Scientists used to think only humans could alert others about a serious problem — like using a fire alarm or yelling, "fire." But with the help of some fake snakes, we've found chimpanzees can also signal danger.
Researchers hid fake snakes near wild chimps to see what happened when the animals saw the danger. In a third of the cases, chimps that found one would look from the snake to their friends and back to signal where the threat was.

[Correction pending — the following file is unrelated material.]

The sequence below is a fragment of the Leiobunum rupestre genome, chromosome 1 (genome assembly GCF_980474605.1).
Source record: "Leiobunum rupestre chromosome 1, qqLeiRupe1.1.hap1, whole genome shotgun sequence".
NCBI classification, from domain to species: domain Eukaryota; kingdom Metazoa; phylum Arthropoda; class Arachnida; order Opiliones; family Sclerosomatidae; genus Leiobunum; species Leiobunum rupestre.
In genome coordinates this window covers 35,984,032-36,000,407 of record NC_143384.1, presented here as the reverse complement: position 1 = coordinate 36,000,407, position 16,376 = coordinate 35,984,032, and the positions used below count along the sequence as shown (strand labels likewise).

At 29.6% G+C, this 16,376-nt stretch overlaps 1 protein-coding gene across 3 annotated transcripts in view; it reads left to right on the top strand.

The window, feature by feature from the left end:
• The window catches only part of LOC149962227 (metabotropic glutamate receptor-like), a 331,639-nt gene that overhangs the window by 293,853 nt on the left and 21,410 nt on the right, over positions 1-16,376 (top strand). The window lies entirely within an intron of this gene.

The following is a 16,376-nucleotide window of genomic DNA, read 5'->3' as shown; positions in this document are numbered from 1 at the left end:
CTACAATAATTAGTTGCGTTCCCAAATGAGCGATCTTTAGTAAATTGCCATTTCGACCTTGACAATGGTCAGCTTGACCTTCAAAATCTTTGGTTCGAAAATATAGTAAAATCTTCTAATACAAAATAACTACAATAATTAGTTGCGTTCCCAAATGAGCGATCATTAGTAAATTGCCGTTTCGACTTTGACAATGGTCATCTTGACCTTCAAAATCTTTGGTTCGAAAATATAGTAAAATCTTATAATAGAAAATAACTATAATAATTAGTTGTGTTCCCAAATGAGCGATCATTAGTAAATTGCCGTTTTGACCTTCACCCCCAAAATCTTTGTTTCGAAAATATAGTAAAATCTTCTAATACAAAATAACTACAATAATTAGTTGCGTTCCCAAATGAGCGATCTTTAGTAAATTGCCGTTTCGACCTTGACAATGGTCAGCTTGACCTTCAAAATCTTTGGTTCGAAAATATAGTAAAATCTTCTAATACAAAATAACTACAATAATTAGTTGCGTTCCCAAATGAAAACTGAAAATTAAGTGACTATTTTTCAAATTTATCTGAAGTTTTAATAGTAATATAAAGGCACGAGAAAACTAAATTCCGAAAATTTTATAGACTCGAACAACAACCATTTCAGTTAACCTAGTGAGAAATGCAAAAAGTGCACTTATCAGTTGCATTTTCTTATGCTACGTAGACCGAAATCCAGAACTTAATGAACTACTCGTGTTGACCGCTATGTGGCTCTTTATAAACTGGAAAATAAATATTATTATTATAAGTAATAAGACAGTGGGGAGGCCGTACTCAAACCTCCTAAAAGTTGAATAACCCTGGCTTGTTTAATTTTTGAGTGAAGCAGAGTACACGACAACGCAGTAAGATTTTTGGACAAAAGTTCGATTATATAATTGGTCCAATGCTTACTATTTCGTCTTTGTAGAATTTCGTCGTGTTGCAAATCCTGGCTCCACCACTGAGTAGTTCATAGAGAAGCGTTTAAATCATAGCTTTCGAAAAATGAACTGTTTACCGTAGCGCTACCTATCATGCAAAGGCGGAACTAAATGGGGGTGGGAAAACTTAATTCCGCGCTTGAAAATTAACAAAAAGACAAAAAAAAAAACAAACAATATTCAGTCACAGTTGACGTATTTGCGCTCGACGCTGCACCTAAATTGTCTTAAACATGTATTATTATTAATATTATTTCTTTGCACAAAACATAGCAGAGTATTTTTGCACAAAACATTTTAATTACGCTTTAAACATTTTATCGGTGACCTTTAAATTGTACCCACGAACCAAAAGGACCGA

Researchers also tested if chimps changed warnings based on the severity of a threat. In a separate experiment, hidden speakers near groups of the animals would play recorded chimpanzee calls that either signaled a chimp knew about the snake or it didn't.
If chimps found a snake after hearing fake calls that implied there was no threat, they used active body language and "alert hoos" to show members where the new danger was.
Although the animals can signal danger, it doesn't always mean they'll tell every chimp nearby. Researchers noted in the experiment, chimps signaled to members of their group they knew, not to strangers.